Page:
Most folks’ first exposure to Hooton Tennis Club was their early single ‘Jasper’. Probably the best adjective to describe this song – and indeed, this album as a whole – is ‘easy’. Is their sound indicative of slacker laziness, or just a full-scale embracing of a slower way of life that we should contemplate further on? There were times when I was listening to this LP that I thought of The Beach Boys’ earlier, sunnier, more innocent pop leanings, especially recent 6 Music fixture ‘Kathleen Sat on the Arm of Her Favourite Chair’: “out on Market Hill, I get by with a couple of friends / and even if you’re lonely, maybe we could go for a walk in the park / or maybe go swimming? / I hope we don’t drown.” It was written in Ryder-Jones’ mum’s house, keeping on with that theme of innocence.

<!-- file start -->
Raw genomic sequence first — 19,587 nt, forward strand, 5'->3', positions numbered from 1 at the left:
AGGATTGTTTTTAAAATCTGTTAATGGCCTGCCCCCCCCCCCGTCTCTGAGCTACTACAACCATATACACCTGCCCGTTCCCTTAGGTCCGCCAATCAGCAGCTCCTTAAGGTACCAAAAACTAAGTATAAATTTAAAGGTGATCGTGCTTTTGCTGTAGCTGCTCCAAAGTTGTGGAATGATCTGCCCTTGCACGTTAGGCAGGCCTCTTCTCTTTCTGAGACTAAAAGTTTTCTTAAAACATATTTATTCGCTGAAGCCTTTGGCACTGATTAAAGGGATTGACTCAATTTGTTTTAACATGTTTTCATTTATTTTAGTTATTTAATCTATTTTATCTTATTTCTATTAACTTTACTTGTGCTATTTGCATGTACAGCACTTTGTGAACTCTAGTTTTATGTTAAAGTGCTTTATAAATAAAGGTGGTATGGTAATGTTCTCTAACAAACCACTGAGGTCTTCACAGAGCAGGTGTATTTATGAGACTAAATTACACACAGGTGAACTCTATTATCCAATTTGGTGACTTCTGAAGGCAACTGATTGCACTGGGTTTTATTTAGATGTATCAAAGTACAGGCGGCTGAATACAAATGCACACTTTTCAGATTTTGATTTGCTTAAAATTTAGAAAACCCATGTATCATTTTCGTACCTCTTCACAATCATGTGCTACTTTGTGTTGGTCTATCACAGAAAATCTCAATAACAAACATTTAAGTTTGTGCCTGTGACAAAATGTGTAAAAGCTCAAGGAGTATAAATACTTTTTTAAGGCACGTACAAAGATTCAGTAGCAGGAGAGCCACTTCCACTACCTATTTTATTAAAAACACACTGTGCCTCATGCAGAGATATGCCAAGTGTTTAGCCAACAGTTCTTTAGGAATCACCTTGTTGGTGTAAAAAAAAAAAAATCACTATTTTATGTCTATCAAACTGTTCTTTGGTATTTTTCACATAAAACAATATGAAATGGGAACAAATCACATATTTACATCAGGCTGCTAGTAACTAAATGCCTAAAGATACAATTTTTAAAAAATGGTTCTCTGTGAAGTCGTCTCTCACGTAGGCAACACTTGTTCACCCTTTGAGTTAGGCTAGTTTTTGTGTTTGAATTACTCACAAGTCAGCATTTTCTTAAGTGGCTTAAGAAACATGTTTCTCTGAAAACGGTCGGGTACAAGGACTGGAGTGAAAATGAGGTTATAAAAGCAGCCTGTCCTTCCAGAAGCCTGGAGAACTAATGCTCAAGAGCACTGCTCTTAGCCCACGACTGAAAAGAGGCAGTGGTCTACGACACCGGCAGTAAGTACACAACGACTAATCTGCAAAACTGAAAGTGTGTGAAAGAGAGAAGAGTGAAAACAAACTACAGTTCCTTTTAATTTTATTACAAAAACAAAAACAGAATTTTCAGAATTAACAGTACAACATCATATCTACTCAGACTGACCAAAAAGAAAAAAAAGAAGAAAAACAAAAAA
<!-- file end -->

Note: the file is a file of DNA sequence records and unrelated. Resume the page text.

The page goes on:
[youtube]https://www.youtube.com/watch?v=CrY0A_69yu0[/youtube]

On the other side of the spectrum is upcoming single ‘P.O.W.E.R.F.U.L. P.I.E.R.R.E.’, also to be released on Friday. With its discordant, squealing guitars, it isn’t too hard to imagine the band with Ryder-Jones having a whale of a time recording it in the studio. (The animated promo video above also gives you the sense that this tune probably sounds better to stoners.) You get the same kind of feeling from LP opener ‘Up in the Air’, a lazy float down a garage pop song, punctuated with a “whoo!” at the end. Melodic guitars strum languidly by in ‘Something Much Quicker Than Anything Jennifer Could Imagine’ and ‘…And Then Camilla Drew Fourteen Dots on Her Knee’. Like text speak? Have a gander at the titles for ‘Always Coming Back 2 You’ and ‘Fall in Luv’ (groan).